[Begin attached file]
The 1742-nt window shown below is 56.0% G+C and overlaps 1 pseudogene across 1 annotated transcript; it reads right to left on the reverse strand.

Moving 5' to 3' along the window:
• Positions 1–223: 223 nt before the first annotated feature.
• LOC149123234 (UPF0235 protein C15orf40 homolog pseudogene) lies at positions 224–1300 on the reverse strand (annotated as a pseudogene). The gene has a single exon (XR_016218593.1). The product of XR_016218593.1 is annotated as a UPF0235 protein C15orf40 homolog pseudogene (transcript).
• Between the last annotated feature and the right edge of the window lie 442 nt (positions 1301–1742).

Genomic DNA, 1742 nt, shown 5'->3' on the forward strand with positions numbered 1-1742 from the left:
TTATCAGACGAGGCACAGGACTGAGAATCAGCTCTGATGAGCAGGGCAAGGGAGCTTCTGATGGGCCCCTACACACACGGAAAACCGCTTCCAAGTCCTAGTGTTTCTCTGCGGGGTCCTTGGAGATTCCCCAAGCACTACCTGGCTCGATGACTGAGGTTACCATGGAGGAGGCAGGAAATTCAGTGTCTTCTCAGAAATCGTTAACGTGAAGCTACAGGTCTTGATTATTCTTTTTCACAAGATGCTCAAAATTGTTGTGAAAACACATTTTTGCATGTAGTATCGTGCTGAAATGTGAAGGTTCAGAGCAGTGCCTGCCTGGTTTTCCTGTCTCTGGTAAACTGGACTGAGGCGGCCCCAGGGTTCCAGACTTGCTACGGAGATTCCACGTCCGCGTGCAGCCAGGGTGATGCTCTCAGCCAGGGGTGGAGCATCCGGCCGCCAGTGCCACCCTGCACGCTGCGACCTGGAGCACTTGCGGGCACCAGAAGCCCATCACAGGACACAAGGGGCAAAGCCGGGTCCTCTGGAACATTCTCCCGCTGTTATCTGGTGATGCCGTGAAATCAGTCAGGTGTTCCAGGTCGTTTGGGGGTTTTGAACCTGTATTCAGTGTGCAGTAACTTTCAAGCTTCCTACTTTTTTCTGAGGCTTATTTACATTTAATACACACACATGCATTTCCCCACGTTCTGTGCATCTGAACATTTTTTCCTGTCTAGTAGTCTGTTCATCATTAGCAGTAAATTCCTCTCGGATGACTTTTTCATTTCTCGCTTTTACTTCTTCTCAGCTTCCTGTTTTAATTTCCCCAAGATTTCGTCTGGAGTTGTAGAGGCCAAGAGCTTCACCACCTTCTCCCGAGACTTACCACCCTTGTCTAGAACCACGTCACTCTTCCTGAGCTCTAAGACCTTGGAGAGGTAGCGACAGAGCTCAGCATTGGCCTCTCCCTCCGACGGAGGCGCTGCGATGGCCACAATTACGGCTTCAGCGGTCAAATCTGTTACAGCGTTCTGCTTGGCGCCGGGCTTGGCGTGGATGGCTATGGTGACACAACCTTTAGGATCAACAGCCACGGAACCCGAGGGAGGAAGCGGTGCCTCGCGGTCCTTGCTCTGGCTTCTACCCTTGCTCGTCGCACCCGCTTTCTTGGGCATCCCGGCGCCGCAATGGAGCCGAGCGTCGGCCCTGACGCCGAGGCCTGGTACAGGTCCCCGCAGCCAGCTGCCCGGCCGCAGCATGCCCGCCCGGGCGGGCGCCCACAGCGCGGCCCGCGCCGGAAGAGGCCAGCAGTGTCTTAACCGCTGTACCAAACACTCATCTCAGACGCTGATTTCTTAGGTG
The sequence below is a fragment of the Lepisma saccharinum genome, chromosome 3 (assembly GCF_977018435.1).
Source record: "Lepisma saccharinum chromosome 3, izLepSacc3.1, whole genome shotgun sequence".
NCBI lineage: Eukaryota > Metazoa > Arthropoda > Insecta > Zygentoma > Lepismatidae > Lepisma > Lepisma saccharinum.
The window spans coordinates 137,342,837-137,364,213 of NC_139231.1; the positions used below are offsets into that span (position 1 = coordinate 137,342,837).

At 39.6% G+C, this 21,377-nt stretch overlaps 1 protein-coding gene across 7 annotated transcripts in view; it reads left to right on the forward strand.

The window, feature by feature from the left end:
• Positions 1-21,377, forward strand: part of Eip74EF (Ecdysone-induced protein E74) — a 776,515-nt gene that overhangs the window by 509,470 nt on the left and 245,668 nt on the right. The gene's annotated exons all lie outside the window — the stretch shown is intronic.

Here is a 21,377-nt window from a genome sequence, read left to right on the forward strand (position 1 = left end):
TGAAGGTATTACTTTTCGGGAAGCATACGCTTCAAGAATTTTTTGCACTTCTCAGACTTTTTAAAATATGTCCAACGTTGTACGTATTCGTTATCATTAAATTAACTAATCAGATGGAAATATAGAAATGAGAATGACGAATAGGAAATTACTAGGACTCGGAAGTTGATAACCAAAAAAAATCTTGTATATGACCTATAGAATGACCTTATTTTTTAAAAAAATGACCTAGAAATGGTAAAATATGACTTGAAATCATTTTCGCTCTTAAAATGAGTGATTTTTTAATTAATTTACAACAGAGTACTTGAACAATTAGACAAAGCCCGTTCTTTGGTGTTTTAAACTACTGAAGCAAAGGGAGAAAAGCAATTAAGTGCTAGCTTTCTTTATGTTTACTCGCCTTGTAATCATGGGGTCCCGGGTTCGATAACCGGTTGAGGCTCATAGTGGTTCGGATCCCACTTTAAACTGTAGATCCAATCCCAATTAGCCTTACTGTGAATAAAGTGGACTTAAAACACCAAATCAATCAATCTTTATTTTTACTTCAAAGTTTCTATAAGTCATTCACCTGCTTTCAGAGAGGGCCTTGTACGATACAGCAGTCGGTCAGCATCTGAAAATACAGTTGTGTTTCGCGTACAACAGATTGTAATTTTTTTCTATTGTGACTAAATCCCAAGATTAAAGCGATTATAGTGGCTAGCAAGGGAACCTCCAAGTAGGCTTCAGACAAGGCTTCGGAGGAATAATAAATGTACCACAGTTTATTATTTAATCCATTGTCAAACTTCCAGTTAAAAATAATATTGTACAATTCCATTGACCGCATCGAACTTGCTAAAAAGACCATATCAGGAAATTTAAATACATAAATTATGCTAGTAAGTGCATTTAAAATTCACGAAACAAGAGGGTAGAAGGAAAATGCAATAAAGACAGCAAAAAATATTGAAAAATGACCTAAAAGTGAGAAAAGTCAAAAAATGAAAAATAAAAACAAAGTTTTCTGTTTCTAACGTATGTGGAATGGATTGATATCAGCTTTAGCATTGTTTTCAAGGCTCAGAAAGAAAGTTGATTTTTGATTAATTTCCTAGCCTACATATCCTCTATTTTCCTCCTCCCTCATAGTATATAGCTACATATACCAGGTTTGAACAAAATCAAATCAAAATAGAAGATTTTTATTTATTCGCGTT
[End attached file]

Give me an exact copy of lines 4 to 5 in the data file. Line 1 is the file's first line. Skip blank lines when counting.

• LOC149123234 (UPF0235 protein C15orf40 homolog pseudogene) lies at positions 224–1300 on the reverse strand (annotated as a pseudogene). The gene has a single exon (XR_016218593.1). The product of XR_016218593.1 is annotated as a UPF0235 protein C15orf40 homolog pseudogene (transcript).
• Between the last annotated feature and the right edge of the window lie 442 nt (positions 1301–1742).